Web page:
Malignant transformation of a dysembryoplastic neuroepithelial tumor after radiation and chemotherapy.

Rushing EJ, Thompson LD, Mena H.
Ann Diagn Pathol. 2003 Aug;7(4):240-4.
We describe a case of anaplastic astrocytoma in a 14-year-old boy arising at the site of a dysembryoplastic neuroepithelial tumor (DNT) 3 years after combined radiation and chemotherapy. The subtotally excised superficial right temporoparietal tumor was originally diagnosed as mixed oligoastrocytoma in 1974; the patient was treated with radiation therapy postoperatively. One year later he underwent a craniotomy to remove cyst fluid and no change was reported in the size of the residual tumor. Postoperatively, he received a 6-week course of chemotherapy (lovustine, CCNU). He remained clinically and radiographically stable until 3 years later, when seizure activity returned and imaging studies were consistent with tumor recurrence. He was lost to follow-up until 1986, when records showed that he had died. Review of the initial biopsy showed cortical fragments containing abundant calcifications and multinodular structures typical of the complex form of DNT, in addition to specific glioneuronal elements. The Ki-67 labeling index ranged from 0.1% to 3% focally. The specimen from the third surgery showed an anaplastic astrocytoma (Ki-67 up to 12%) and morphologic features characteristic of radiation effect. This is the first documented case of malignant transformation of DNT following radiation and adjuvant chemotherapy. The implications of malignant transformation in subtotally excised complex DNTs and the intriguing issue of the contribution of radiation/chemotherapy are discussed.
PubMed ID: 12913847
Article Size: <1 MB

Intradural, extramedullary spinal cord granular cell tumor: a case report and clinicopathologic review of the literature.

Weinstein BJ, Arora T, Thompson LD.
Neuropathology. 2010 Dec;30(6):621-6.
Granular cell tumor (GCT) of the spine is uncommon, with intradural extramedullary location being exceptionally rare. The non-specific clinical presentation and variable histologic patterns can make recognition of this tumor challenging. Two previous reports of GCT of the spine were reviewed (Medline 1960-2009) and analyzed with respect to this case report. The patients included two women and one man (mean age, 28.7 years). Patients presented with 3 to 4 months of lower back pain and/or lower extremity radiculopathy. The lesions appeared radiographically to be intradural and extramedullary or intramedullary. The tumors were found at T10 or L1-L2 space. Radiographically, all tumors enhanced homogenously on T1 post-gadolinium imaging with a mean tumor size of approximately 1.6 cm. Histologically, the tumors were composed of large, polygonal granular cells. The abundant cytoplasm was fine or coarsely granular, surrounding small, pale-staining nuclei, which were eccentrically located in the cell. The tumor cells were periodic acid Schiff positive, diastase resistant, and were positive with S-100 protein, CD68, inhibin, and neuron-specific enolase immunohistochemistry. The clinical and histologic differential diagnosis includes schwannoma, neurofibroma, meningioma, astrocytoma, melanocytoma, and metastatic tumors. Patients were managed with excision. One patient had symptomatic and radiographic local recurrence that was subsequently treated with radiation, resulting in stabilization of disease and symptoms. Intradural GCTs of the spine are rare and radiographically indistinguishable from tumors that more commonly arise in this location. Histologic recognition of this rare tumor is important because the subsequent clinical course of the disease differs from other similar lesions.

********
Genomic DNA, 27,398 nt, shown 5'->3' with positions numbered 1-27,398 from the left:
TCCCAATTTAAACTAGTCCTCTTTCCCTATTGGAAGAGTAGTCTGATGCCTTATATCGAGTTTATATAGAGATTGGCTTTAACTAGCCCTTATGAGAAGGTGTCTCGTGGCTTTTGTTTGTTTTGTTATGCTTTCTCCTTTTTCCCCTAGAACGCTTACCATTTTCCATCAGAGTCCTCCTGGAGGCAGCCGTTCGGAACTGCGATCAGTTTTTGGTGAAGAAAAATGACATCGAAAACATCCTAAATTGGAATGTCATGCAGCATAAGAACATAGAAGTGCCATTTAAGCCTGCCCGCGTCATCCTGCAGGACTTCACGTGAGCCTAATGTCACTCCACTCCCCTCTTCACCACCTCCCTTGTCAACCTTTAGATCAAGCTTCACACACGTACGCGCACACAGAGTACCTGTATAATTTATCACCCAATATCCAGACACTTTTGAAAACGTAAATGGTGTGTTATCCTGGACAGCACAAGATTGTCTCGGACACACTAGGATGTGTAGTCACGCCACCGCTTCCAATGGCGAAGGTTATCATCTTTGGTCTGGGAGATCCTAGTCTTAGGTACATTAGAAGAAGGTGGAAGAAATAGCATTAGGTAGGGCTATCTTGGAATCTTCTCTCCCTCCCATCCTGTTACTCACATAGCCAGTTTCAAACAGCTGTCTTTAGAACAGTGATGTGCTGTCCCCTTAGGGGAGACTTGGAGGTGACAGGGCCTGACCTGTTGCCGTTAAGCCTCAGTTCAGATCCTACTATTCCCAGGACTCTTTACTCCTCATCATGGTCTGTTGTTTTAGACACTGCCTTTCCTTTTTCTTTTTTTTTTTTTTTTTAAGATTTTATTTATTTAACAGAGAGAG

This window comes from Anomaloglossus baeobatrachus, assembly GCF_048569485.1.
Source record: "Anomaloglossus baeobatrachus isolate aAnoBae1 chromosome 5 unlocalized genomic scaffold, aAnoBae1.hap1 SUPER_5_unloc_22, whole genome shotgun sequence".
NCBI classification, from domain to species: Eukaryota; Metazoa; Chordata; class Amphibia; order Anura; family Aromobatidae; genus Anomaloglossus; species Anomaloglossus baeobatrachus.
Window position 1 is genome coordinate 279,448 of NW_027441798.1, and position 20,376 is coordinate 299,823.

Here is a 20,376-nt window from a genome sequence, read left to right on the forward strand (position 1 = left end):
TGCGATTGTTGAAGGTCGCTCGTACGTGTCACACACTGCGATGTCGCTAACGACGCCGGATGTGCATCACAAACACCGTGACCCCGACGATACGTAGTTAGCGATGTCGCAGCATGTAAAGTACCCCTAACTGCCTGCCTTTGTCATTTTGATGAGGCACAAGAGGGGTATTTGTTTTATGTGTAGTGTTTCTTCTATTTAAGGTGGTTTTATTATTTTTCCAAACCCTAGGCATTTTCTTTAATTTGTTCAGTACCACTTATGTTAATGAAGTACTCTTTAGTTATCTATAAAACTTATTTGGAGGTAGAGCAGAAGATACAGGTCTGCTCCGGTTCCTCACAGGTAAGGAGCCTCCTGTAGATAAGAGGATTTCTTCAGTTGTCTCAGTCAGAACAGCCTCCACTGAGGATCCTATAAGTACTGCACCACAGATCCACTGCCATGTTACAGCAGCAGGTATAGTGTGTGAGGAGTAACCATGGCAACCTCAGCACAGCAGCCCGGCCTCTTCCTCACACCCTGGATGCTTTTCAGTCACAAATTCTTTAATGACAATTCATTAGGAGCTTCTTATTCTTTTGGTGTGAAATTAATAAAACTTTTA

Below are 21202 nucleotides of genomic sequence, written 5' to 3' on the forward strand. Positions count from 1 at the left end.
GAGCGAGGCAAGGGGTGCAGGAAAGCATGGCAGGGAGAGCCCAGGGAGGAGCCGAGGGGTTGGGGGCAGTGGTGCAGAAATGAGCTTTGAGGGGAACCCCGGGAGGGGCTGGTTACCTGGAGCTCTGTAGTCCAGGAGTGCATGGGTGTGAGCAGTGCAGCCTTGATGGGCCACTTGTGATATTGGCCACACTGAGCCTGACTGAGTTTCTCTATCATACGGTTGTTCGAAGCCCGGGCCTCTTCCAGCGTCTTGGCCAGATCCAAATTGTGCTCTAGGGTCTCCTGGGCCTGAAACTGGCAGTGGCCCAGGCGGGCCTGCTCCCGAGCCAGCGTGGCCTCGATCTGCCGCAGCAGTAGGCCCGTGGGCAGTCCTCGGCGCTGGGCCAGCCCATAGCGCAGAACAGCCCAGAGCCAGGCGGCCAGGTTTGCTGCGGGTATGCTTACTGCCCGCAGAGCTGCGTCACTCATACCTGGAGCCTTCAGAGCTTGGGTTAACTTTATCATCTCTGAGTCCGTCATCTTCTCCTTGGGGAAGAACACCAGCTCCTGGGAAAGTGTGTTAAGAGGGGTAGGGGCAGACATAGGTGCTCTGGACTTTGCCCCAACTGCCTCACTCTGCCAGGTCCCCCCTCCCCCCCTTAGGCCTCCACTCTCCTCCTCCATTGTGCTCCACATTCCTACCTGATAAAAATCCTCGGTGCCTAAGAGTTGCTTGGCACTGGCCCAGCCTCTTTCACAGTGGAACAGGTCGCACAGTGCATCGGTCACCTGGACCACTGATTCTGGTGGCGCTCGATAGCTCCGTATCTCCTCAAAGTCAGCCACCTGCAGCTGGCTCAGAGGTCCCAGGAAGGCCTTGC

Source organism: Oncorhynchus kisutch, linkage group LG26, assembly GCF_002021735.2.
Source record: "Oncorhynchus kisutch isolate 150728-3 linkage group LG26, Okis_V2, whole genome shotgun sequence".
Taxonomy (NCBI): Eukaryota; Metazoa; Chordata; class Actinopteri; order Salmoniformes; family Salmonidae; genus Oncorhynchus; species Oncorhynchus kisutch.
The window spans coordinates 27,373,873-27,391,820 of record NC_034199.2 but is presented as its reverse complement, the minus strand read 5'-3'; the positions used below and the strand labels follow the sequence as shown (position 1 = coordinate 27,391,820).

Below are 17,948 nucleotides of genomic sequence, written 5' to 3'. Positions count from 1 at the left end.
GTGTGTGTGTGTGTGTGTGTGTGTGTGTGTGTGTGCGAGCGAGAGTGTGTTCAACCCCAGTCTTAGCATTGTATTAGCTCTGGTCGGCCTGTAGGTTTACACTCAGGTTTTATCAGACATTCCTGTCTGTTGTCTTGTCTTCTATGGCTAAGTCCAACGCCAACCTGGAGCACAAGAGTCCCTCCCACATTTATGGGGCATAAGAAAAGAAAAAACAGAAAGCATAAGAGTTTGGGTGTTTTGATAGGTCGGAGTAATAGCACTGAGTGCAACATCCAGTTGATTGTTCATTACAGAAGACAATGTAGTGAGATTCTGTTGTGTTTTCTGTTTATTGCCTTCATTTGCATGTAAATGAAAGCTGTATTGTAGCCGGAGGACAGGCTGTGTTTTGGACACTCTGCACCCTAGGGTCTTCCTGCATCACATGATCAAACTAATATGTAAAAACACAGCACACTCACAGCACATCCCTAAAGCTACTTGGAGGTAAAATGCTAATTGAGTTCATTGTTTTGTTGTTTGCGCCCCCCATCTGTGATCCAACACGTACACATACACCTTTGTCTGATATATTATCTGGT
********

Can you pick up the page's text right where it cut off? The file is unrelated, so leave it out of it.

PubMed ID: 20113407
Article Size: 1 MB

Retroperitoneal peripheral hemangioblastoma: a case report and review of the literature.

Fanburg-Smith JC, Gyure KA, Michal M, Katz D, Thompson LD.
Ann Diagn Pathol. 2000 Apr;4(2):81-7.
Central nervous system hemangioblastomas are uncommon tumors of controversial etiology that are usually found in the posterior fossa of the cranial cavity, retina, and spinal cord. Peripheral involvement is rare; only isolated case reports have been identified. We report an unusual case of hemangioblastoma involving the retroperitoneum. A 47-year-old African-American man presented with polycythemia on routine laboratory testing. Computed tomography revealed a large retroperitoneal mass near the pancreas, in a left suprarenal location, without adrenal involvement and without attachment to a nerve. Although hemangioblastoma may be associated with the von Hippel-Lindau syndrome, this patient did not have any of the stigmata of this disease. The histologic features included a highly vascular tumor with cellular areas composed of plump, pleomorphic spindled and epithelioid (stromal) cells with variable cytoplasmic lipid vacuoles and hypocellular areas with inflammatory cells and collagenous fibrils. Immunohistochemical staining showed that the tumor (stromal) cells were positive for vimentin, calponin, S-100 protein, neuron-specific enolase, and CD57 and negative for glial fibrillary acidic protein, cytokeratins, epithelial membrane antigen, CD34, HMB-45, desmin, and the actins. These morphologic and immunohistochemical findings are consistent with hemangioblastoma. To our knowledge this is the first reported case of a hemangioblastoma in this location. Based on this case we conclude that hemangioblastoma may occur in the retroperitoneum and outside of the central nervous system in a patient without von Hippel-Lindau syndrome. The immunoprofile of this case suggests that hemangioblastomas are mesenchymal neoplasms exhibiting both neural and myofibroblastic differentiation.
PubMed ID: 10760321
Article Size: <1 MB